What’s interesting about these “good days” is that they’re often not obvious when we’re living in them. It’s only in retrospect that we can see what works and what doesn’t.

Doing the Work

Cory Doctorow has a great article about this, called Doing the Work: How to Write When You Suck.

In those years, I would sit down at the keyboard, load up my text-editor, and try to think of words to write. Lots of words occurred to me, but they felt stupid and unworthy. I would chase my imagination around my skull, looking for better words, and, after hours, I would give it up, too exhausted to keep chasing and demoralized by not having caught anything.

That feeling of unworthiness and stupidity has never gone away. There are so many days when I sit down to write and everything that occurs to me to commit to the page is just sucks.

Here’s what’s changed: I write anyway. Sometime in my late twenties, I realized that there were days when I felt like everything I wrote sucked, and there were days when I felt really good about what I had written.

Moreover, when I pulled those pages up months later, having attained some emotional distance from them, there were passages that objectively did suck, and others that were objectively great.

But here’s the kicker: the quality of the work was entirely unrelated to the feeling I had while I was producing it. I could have a good day and produce bad work and I could have a bad day and produce good work.

What I realized, gradually, was that the way I felt about my work was about everything except the work. If I felt like I was writing crap, it had more to do with my blood-sugar, my sleep-deficit, and conflicts in my personal life than it did with the work. The work was how I got away from those things, but they crept into the work nonetheless.

This is a profound realization. There is a freedom in just writing (rather than trying to write well) that can be necessary to actually get anything done. The louder your internal editor is, the more important it becomes to be able to turn it off.

What Cory experienced is something I’ve noticed as well. I often don’t feel very good about my writing in the moment. It’s only when I come back to it later that I can take notice of the parts that I like. That’s not to say I don’t need editing. I always find plenty of things to improve. But most of the time my opinion of my writing is higher when I’m reading it back than when I’m in the process of writing it. I just can’t trust my own opinion while I’m writing.

And even if it turns out to be bad, I can always fix it later.

Writing as Manual Labor

As I get older and more experienced, I am more and more drawn to the idea of writing as manual labor. When I treat writing as a simple project of putting one word after another, it takes away the pressure to make those words great. I get the words written faster, and with less anguish.

I don’t always know if what I’m making will be good. I would love to feel constantly inspired—to have the muse always looking over my shoulder and making suggestions—but inspiration comes fitfully.

Sometimes the muse only strikes because I gave her room and did the work.

Reblog: Don’t dribble out morsels of information within a scene — Nathan Bransford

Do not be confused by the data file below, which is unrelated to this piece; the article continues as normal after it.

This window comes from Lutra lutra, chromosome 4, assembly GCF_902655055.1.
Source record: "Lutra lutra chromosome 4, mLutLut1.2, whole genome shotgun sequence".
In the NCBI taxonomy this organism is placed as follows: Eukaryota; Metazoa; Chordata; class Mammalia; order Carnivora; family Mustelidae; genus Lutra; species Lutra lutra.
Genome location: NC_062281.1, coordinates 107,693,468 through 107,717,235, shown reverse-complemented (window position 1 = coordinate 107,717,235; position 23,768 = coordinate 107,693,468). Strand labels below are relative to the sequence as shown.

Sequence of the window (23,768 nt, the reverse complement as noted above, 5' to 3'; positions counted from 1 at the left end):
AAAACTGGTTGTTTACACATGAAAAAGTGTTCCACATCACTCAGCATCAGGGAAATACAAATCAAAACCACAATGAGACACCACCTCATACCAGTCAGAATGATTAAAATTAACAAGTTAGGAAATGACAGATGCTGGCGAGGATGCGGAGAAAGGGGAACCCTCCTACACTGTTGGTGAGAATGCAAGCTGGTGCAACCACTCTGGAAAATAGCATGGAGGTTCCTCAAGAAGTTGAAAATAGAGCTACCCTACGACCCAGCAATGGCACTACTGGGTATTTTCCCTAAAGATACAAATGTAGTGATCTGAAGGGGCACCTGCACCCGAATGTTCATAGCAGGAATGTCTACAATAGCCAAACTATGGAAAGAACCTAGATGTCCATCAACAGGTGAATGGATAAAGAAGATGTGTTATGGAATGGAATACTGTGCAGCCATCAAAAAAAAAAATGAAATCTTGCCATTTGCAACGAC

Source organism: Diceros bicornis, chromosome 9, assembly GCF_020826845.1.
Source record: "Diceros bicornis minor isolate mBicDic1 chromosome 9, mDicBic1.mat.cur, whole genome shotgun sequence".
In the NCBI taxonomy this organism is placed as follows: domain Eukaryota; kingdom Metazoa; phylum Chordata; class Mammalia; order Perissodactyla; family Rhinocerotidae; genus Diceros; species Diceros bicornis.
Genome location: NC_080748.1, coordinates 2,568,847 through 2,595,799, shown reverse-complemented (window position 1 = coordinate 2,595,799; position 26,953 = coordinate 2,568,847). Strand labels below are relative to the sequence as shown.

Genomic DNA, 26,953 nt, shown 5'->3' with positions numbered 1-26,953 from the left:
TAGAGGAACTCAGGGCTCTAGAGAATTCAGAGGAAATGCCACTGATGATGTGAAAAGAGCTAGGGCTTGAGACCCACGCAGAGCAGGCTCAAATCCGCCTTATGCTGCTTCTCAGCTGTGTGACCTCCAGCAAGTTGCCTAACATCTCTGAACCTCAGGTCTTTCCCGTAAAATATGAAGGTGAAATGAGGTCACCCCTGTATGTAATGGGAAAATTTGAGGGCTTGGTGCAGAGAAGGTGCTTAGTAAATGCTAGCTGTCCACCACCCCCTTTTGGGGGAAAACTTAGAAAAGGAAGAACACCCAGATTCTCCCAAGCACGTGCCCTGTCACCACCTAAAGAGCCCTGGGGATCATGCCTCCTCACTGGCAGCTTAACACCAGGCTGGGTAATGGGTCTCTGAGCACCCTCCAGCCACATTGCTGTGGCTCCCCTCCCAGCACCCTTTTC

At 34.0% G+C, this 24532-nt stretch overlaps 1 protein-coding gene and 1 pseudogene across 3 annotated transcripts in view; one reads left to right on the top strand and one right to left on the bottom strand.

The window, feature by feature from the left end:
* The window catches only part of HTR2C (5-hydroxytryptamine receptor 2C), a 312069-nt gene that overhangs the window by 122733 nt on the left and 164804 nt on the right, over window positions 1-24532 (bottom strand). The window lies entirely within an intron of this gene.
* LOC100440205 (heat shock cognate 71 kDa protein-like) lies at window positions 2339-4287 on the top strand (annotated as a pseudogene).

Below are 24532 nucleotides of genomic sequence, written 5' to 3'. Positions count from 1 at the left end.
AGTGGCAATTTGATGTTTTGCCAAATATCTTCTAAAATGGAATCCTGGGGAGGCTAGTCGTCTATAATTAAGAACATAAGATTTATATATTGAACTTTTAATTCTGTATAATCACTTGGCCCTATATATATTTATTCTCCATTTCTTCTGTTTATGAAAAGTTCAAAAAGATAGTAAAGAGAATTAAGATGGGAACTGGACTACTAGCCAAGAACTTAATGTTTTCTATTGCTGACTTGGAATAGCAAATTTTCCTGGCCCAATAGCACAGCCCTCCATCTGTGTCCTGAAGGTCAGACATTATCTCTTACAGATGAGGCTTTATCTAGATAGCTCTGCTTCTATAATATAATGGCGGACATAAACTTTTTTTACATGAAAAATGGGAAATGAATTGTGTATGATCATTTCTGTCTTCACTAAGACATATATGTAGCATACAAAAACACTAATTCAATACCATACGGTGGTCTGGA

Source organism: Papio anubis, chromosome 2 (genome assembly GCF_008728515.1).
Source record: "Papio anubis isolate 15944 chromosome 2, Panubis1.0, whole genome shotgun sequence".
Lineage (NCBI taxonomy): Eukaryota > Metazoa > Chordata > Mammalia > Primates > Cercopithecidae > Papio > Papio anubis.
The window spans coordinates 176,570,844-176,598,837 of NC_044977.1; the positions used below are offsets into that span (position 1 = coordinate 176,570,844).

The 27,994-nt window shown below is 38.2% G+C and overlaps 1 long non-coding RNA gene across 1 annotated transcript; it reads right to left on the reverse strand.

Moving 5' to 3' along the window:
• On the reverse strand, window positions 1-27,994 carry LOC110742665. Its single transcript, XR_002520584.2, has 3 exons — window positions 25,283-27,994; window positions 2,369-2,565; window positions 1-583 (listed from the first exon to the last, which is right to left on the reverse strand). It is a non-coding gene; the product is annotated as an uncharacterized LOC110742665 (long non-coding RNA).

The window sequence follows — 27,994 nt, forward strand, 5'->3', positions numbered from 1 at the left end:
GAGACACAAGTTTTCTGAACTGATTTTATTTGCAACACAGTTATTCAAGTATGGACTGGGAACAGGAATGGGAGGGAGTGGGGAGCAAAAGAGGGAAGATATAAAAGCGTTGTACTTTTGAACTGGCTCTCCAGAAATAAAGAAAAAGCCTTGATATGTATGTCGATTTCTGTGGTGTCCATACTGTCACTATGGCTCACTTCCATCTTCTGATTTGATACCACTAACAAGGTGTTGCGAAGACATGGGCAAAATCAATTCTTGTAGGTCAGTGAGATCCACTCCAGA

Today’s reblog comes from Nathan Bransford, who discusses some of the nitty-gritty details of getting across information when a scene is on the move.

Sometimes it’s hard to know when to reveal different pieces of information. Bransford suggests the simple and expedient route: give the reader the information they need to understand the scene, and give it to them up-front. Don’t make a scene a puzzle to piece together as you read it.

When you’re honing the narrative voice within your novel, you will likely get into all sorts of trouble if you try too hard to faithfully recreate a character’s contemporaneous thoughts. You probably won’t give the reader the context they need and you’ll risk disorienting the reader with inadequate physical description.

Remember, the narrative voice is storytelling to a reader. You are not transcribing the literal thoughts of someone in an alternate world (unless you’re writing something very experimental). It weaves in a character’s contemporaneous thoughts, but you have to make sure the elements the reader needs are present.

One major pitfall of trying too hard to stay true to a character’s thoughts is that some writers will wait for a “pause” in the action before they show the character observing their surroundings and concoct triggers for characters to look at things.

Read the rest over at Nathan Bransford’s blog…

Some Thoughts on Writing Diverse Characters

I am a middle-aged (or at least approaching), white, cis-het man. I’m upper middle class, and I live in the American Midwest.

You would be hard-pressed to come up with a more demographically precise human representation of “The Man” than myself. It’s fair to say that I won the lottery when it comes to privilege. As a writer with that sort of background, the past decade or so has been interesting. There are a lot more discussions (and arguments) about diversity—about who is writing and who is being written.

What “The Man” Worries About

A blogger that I follow recently posted about some of their concerns around wanting to write characters from other cultures, and worrying about getting it wrong. Is it fair to write about other cultures because you’re interested, or is that cultural appropriation? How do you write about someone different without accidentally falling into stereotypes? Is it somehow wrong to even want to tell those stories, when they don’t “belong” to you?